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Update: Maine's Commercial Forestry Excise Tax

In 2010 some Maine land trusts began receiving bills from the Maine Revenue Service for a Commercial Forestry Excise Tax for the first time. This tax was established in 1985 to fund some of the forest fighting capability of the Department of Conservation and is assessed to landowners (even to landowners that are exempt from paying property taxes) with more than 500 acres of forest land (in aggregate). For more information about the law, (Title 36, Chapter 367, Section 2721 et seq), look here.

The tax is not applied to the first 500 acres, i.e. if a landowner owns 501 acres they must pay the tax on one acre. Some landowners, especially those not in tree growth and with smaller parcels of land, have not been paying this tax, and have in fact been unaware that it even existed. Maine Revenue Services has been unaware that these landowners owning enough land in the aggregate to be taxed were not reporting to them as required by statute. We hoped to get some clarification on this tax and so Jane Arbuckle, MCHT's Director of Stewardship, Jeff Romano, Public Policy Coordinator and I met with David Ledew, Director of the Property Tax Division and two of his colleagues just before the holidays.

In 2010 the Appropriations Committee of the Maine legislature instructed the Maine Revenue Service (MRS) to increase their auditing efforts to find landowners that have not been reporting and paying the commercial forestry excise tax. It was estimated a stepped up discovery and assessment process, approximately $400,000 in additional revenue could be collected to help support the Department of Conservation budget for forest fire fighting capability.

After consulting with the Attorney General's office for some clarification, a determination was made that unless forested tracts specifically prohibited commercial forestry it had to be considered a "commercial forest" that would be subject to this tax. The theory is that although many large forested tracts remain untouched for decades, they are harvested to some degree at some point. A landowner may not consider their property to be a commercial forest today, but might one day decide that financial, ecological or safety needs require a harvest.

MRS received no specific instruction from the legislature concerning the number of back years to assess. The statute does not limit the number of years MRS could assess back taxes for if the taxpayer has not filed a return with the State. However, MRS typically employs a 6-year limit to back taxes when returns have not been filed, MRS also choose to generally waive penalties, knowing that most landowners simply were unaware that the tax existed or that it applied to them.

The MRS is open to working with individual landowners to establish a payment schedule for paying this tax, and will review special circumstances and requests on a parcel by parcel basis. You are encouraged to write a letter to state your case for your particular situation:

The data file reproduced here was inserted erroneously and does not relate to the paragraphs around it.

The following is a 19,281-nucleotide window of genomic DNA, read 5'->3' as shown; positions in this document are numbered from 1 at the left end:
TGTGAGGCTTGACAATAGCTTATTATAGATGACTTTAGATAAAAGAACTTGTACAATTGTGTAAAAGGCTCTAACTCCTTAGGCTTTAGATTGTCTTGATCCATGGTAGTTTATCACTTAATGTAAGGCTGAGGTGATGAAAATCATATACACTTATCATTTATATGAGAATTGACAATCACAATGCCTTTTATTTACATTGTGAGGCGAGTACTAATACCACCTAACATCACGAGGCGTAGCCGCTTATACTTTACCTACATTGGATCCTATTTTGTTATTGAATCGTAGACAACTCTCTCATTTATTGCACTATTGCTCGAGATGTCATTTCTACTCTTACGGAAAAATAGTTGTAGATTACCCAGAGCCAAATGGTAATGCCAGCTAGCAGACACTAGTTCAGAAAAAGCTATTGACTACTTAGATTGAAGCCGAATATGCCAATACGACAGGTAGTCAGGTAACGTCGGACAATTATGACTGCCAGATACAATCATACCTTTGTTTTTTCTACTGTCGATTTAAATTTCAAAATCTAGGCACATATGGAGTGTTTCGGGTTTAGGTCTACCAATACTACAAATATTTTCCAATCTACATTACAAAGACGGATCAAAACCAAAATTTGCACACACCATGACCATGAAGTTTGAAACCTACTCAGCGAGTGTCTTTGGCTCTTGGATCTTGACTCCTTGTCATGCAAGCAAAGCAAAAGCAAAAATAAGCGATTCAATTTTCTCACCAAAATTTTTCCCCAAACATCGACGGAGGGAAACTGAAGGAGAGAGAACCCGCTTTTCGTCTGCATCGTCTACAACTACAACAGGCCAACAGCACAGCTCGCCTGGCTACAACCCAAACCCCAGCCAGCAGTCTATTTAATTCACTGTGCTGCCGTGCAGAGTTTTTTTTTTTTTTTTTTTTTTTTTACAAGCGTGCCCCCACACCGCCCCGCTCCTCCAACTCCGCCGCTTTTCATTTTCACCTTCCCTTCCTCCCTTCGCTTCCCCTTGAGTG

Property Tax Division
Maine Revenue Services
PO Box 9106
14 Edison Drive
Augusta, ME 04332

The landowners, including land trusts, which have been contacted thus far were identified by examining the Tree Growth Program enrollments. In the next year or two, however, the MRS will be using other resources to identify landowners with more than 500 acres of property (in aggregate). These landowners will be contacted and required to fill out a form that identifies the number of forested vs. non-forested acres owned. Where there are more than 500 acres of forested land, this tax will be levied against the number of acres exceeding 500. In short, even if you haven't been contacted yet, you may be in the future.

The Maine Revenue Service is receiving a lot of complaints about this from many quarters, but at this point they are trying to enforce what many feel is an "imperfect" law. MCHT is not formally opposed to the Commercial Forestry Excise Tax - forest fire suppression is a service that any landowner may have to utilize and which we believe we should support. However, we believe that the requirement to assess back taxes is unreasonable.

We recently discovered that Representative McCabe of Skowhegan will be introducing a bill that may address some of our concerns: "An Act to Clarify the Collection Process of the Commercial Forestry Excise Tax". We plan to work with Representative McCabe on this bill, and hope that the legislature will include language that eliminates collection of back taxes. If such a law passes it is uncertain if it would also apply to tax bills already levied, although that would be our goal.

Again, we encourage you to write to the Property Tax Division with concerns and requests regarding specific parcels, to contact your legislator to express your concern about the law or support provisions in Representative McCabe's bill after it has been printed, or contact Warren Whitney, Maine Land Trust Program Manager, with further questions.